Book Review: ‘Our Lady of the Inferno’ by Preston Fassel


Book Review: ‘Our Lady of the Inferno’ by Preston Fassel

Along with the much-anticipated rebirth of Fangoria magazine came Fangoria Presents, a publishing venture that launched with the release of 2018’s critically acclaimed Our Lady of the Inferno by Preston Fassel.

With its splashy neon-pink-accented cover art and the all-but-flickering “Fangoria Presents” signage in the paperback’s upper-right corner, Our Lady has much of the same irresistible appeal that readers of a certain age will remember from garishly designed VHS tapes in their local video-rental store.

(Another pink book, Autumn Christian’s wonderful Girl Like a Bomb, is basking in similarly positive reviews, making one wonder if pink has become horror’s new black.)

The Setting

Fassel’s tale takes place over nine days in June of 1983 and is set largely on New York’s Forty-Second Street, otherwise known as the Deuce. The nineties had yet to see Times Square turned into a place where tourists could safely swing into an Applebee’s (shudder), and you were more likely to run into hookers, drug dealers, and porn theaters than a “three-for” app combo.

For most, eighties nostalgia is a joyful blast from the past, and, as we know, it’s everywhere, seen particularly in films like It and the at-least-partly It-inspired Netflix series Stranger Things

Readers, however, should not expect a glut of “fun” references to that decade, which isn’t to say that Our Lady doesn’t skillfully reference the eighties. It does, and talk of exploding heads and summer camp slashers attest to Fassel’s knowledge and love for the genre. But the novel is more Taxi Driver than Friday the Thirteenth, and references to Flashdance and Sally Ride and the X-Men’s Jean Grey are both intentional and essential to the story and its lead character.

The Plot

Our Lady centers on Ginny Kurva, the bottom girl (a sort of fixer) for a group of prostitutes living at the seedy (and aptly named) Misanthrope. Having maneuvered her way into a position of influence with a grotesque pimp known as the Colonel, Ginny is able to care for her younger sister (wheelchair user Tricia) and run a type of school for the Colonel’s hookers, even as Ginny herself is subject to the pain and degradation inflicted by the life.

Ginny has also struck up a friendship of sorts with horror-film fanatic Roger Neiderman, who tips her off to a predator stalking girls on the Deuce. We learn that the predator, assumed male, is in fact Nicolette, who works at the Staten Island Landfill by day and creates there a kind of killer-dog-prowled, Thunderdome-esque labyrinth by night, with Nicolette the Minotaur at its heart.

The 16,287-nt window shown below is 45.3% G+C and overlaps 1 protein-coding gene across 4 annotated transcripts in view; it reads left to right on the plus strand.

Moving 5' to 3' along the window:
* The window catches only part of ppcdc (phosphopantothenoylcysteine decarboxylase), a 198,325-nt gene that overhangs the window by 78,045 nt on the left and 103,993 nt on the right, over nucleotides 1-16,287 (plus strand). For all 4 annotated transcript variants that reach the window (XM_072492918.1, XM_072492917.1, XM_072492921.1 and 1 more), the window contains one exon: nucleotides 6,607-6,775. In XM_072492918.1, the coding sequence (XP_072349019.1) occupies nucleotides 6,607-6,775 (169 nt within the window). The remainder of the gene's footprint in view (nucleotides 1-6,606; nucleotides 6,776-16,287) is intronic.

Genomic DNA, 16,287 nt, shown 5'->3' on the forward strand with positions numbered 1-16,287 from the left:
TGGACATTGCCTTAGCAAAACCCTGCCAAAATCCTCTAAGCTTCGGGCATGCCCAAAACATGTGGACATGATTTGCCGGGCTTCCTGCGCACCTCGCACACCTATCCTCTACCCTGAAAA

As Ginny sinks deeper into alcohol-fueled self-care and is pushed to the breaking point, she nears a confrontation with both the Colonel and Nicolette, with the stakes being any hope for the future, should she even survive.

But is it horror?

Even as a horror fan, this is a question that usually doesn’t excite me. Yes, it’s somewhat annoying when people take the tack that anything skillfully enough realized cannot possibly be horror (Silence of the Lambs a prominent example), but I largely block out that noise. In many ways horror is the most inclusive of genres, and people who can only cast it in a restricted light are doing themselves a disservice.

Still, I have seen people questioning whether Our Lady is horror, so I suppose it’s worth addressing. The novel doesn’t have supernatural elements, and the author doesn’t employ jump-scare-like tactics to frighten the reader. Fassel also leans on character over plot, with big issues much on his mind (the case of course with so much good horror), so those with an aversion to anything remotely literary might get nervous.

But, as mentioned, horror references abound, specifically to films of the era, and the gore comes in sharp spikes. If you look at elements that horror must have, you can see that the book contains an attack by a monster (Nicolette), a speech in praise of the monster, a labyrinth, and a scene with the hero (Ginny) at the mercy of the monster.

Our Lady also has a consistently bleak tone. The book is horror enough for me, but you can debate that to your heart’s content.

The Verdict

Fassel is one hell of a writer, and Our Lady of the Inferno is an extraordinary novel drenched in an eighties atmosphere both more true and less sanitized than many are accustomed to. The real horrors here lie in botched abortions, hopeless servitude, and the kind of arrangements one brokers with oneself to get by — and to care for those they love.

If I have any quibbles it’s that Nicolette, in comparison with Ginny, feels underdeveloped, and the confrontation between the two is pushed so late into the novel that one might wish it had a little more room to breathe.

But those are minor complaints, and Our Lady lives up to its place as the first book in the Fangoria Presents line, which continues with My Pet Serial Killer by Michael J. Seidlinger and Carnivorous Lunar Activities by Max Booth III. I’m looking forward to both and happy to have Our Lady on my bookshelf.

(Fassel had apparently done a signing the week before at the store where I bought the book, so I was also lucky enough to unknowingly snag a signed copy.)

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